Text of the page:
That is not true. The purpose of business is to enable the collaboration of individuals for a collective effort to provide goods or services that meet consumer’s needs and improve society. Profits are the result of a successful business, not the purpose.

Furthermore, the understanding that business is a human endeavor, not just an efficiency process is a key element to becoming a ethical business leaders. Appreciating this is one of the most important things students can learn to begin to think about business and its stakeholders as a cooperative institution that is crucial to the health of society.

2. Don’t rush to judgment/consider alternative perspectives
Ethical dilemmas are thorny problems that are not easily resolved. They also typically involve emotional or controversial issues. Human beings have a tendency to rush to judgment about such issues. Having a strong set of values and a good moral intuition is an excellent start, but it’s always better to stop for a moment and think through the situation and consider some reasons for making a certain choice. So, one of the first things that’s helpful to learn is to avoid a rush to making a moral judgment without some time to examine facts and possible outcomes of choices.

Missing the facts is a key problem with this process because our emotions, intuitions, and personal biases are more rapidly engaged with ethical issues than thoughtful consideration. Very simply, students need to be sure they have the facts correct before making a judgment, and then they also need to “slow their roll” to making a snap decision. Considering alternative perspectives can aid this process. Rather than just considering economic benefits or shareholder wealth alone, thinking about the potential harm, fairness, and responsibility toward others makes an ethical judgment much stronger than just focusing on one element of the issue. It focuses the decision on the human ramifications of what is being decided rather than “it’s just business.”

3 things students need to become ethical business leaders

3. Have courage and build trust
One of the hardest things to do when facing ethical issues as a leader is to have courage to be able to stick to your decision and face the consequences. Particularly in business, economic consequences are often not positive when we make a moral or ethical decision about the welfare of other human beings. That means that there may be some business ramifications that result in negative economic outcomes for the short term. In addition, it’s hard for business students just starting in their careers to say “no” to practices they see as unethical, which may have negative personal consequences, if they speak up. It requires courage to say “no” or stand up for a decision that is unpopular or unusual in business because it’s wrong from a human/ethical standpoint.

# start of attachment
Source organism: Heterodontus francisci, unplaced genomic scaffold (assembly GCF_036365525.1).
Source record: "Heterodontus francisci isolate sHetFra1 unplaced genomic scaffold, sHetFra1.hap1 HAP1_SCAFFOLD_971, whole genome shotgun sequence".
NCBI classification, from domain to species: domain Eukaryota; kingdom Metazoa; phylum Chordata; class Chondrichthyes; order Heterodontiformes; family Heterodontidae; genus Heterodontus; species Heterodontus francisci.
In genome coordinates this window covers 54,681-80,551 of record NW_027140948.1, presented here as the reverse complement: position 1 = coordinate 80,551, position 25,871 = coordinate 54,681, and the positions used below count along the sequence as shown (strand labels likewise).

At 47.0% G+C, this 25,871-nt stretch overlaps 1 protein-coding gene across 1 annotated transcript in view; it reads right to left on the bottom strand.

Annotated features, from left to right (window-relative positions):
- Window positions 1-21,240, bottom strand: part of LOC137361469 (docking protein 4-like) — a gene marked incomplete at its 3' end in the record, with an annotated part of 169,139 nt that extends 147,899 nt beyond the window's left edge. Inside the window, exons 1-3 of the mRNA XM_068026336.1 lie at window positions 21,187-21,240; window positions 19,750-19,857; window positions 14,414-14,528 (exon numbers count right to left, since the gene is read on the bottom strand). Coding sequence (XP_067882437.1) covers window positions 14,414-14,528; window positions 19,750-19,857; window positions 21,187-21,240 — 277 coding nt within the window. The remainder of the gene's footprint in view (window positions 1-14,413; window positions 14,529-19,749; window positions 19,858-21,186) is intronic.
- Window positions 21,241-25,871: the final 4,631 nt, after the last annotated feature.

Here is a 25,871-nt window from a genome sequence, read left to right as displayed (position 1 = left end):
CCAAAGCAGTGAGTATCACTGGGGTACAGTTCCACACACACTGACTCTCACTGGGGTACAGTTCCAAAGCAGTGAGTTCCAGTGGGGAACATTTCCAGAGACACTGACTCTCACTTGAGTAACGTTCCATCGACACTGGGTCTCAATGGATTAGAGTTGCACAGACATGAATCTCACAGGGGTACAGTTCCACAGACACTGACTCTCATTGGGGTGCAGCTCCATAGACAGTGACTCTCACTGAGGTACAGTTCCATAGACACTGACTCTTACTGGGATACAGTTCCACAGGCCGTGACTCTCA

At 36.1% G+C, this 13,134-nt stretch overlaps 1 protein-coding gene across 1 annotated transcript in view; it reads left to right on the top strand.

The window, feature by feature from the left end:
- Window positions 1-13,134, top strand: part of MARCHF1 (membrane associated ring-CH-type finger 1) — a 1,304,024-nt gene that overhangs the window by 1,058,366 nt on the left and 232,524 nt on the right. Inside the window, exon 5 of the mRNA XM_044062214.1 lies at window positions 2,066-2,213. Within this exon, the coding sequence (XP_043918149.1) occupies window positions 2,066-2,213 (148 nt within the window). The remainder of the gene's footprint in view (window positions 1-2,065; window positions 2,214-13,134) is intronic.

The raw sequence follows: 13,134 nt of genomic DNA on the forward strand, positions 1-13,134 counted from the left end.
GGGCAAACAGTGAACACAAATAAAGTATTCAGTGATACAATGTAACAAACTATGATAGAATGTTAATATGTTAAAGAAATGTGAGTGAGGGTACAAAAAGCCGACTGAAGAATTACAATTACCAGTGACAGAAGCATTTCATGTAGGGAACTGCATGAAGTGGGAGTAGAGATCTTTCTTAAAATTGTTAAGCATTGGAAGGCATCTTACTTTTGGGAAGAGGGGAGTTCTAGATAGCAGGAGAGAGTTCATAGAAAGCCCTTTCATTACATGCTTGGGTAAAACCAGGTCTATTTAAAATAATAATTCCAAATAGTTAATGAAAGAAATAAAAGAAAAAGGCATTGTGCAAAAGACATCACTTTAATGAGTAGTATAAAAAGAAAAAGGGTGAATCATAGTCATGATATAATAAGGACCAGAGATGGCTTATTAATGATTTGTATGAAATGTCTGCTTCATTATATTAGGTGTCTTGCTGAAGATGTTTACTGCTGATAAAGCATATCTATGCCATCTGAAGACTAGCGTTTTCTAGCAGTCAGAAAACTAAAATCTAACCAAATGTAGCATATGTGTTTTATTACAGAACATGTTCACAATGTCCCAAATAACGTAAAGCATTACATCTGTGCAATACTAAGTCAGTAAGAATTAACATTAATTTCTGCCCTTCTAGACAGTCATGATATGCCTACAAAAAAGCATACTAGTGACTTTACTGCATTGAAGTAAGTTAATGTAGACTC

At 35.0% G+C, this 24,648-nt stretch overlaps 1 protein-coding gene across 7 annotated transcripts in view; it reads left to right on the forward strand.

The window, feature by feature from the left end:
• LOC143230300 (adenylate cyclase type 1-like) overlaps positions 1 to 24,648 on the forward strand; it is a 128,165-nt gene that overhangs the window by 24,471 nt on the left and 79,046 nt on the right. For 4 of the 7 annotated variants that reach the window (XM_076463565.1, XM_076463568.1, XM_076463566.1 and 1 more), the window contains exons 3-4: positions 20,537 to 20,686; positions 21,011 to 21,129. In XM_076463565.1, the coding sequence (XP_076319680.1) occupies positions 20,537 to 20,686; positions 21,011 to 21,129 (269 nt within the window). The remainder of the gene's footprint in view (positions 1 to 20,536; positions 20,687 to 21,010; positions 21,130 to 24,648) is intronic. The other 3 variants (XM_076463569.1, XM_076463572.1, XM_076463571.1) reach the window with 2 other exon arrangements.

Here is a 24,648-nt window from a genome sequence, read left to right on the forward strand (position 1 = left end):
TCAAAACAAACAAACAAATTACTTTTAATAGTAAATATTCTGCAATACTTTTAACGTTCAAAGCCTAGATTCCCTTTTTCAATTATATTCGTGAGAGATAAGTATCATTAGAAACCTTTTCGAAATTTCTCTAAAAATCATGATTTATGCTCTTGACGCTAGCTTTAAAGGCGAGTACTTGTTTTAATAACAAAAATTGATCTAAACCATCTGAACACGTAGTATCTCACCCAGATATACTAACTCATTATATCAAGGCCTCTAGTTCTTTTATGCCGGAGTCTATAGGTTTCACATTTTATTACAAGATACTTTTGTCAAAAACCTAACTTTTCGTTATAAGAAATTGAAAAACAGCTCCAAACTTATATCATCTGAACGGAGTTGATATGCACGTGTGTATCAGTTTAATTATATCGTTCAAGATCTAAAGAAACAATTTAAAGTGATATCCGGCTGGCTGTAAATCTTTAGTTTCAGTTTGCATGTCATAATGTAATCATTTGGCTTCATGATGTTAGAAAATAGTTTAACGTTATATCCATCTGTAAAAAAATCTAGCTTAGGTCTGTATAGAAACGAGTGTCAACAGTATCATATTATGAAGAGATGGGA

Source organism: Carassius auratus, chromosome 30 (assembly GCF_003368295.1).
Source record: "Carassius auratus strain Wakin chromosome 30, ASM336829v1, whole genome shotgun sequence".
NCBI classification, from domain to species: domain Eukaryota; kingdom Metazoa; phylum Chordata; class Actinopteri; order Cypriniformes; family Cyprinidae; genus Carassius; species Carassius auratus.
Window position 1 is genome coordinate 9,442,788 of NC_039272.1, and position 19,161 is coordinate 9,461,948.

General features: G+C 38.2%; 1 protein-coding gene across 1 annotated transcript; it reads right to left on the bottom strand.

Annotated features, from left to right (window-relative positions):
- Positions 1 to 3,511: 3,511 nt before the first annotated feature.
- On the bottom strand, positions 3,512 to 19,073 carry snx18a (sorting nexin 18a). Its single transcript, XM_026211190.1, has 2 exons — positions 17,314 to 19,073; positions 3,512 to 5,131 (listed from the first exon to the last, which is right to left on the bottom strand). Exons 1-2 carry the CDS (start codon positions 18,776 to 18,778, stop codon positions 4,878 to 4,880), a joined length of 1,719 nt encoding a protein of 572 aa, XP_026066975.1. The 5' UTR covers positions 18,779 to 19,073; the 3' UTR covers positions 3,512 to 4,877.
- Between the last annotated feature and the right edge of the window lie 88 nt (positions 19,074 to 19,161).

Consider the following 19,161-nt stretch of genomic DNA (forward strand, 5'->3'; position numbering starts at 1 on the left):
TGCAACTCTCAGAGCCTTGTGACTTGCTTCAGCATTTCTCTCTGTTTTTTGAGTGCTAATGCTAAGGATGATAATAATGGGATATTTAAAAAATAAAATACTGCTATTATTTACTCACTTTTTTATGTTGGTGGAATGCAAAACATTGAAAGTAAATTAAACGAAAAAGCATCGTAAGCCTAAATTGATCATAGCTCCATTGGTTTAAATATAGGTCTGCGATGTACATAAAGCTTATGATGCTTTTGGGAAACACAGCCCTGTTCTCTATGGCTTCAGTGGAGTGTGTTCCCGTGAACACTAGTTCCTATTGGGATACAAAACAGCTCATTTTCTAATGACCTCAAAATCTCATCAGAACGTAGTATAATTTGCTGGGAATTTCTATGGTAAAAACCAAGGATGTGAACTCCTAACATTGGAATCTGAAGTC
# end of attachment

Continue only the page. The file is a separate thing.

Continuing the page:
Having the courage to make hard ethical decisions is an initial step on the path to building respect and trust with fellow members of the business community.
Building trust–not only with your employees, but also with your customers–for the long-term says an enormous amount about the character and capability an ethical or principled leader. This is not something that can be taught, but it can be modeled.

Students need to see and hear from ethical business leaders who are trusted and respected because they demonstrated the courage to make hard ethical choices and have lived better, fuller lives because of that.

About the Author:

Dawn Elm, PhD, is the executive director of the Center for Ethics in Practice at the University of St. Thomas Opus College of Business. She is the David A. and Barbara Koch (Graco) Distinguished Professor of Business Ethics and Leadership at the Opus College. She received her PhD in strategic management and organization from the University of Minnesota in 1989 and has been a faculty member at St. Thomas since then. Elm researches, teaches, and consults in the areas of business ethics, strategy, leadership, corporate governance, and the integration of the arts and ethics. Elm is the Executive Director of BERC, known as the Business Ethics Resource Center, an open-access website that makes business ethics resources available freely to the public with the intent to educate business leaders and assist them in building and maintaining strong organizational cultures and practices of ethics and compliance in the businesses and industries they serve. For more information please visit:

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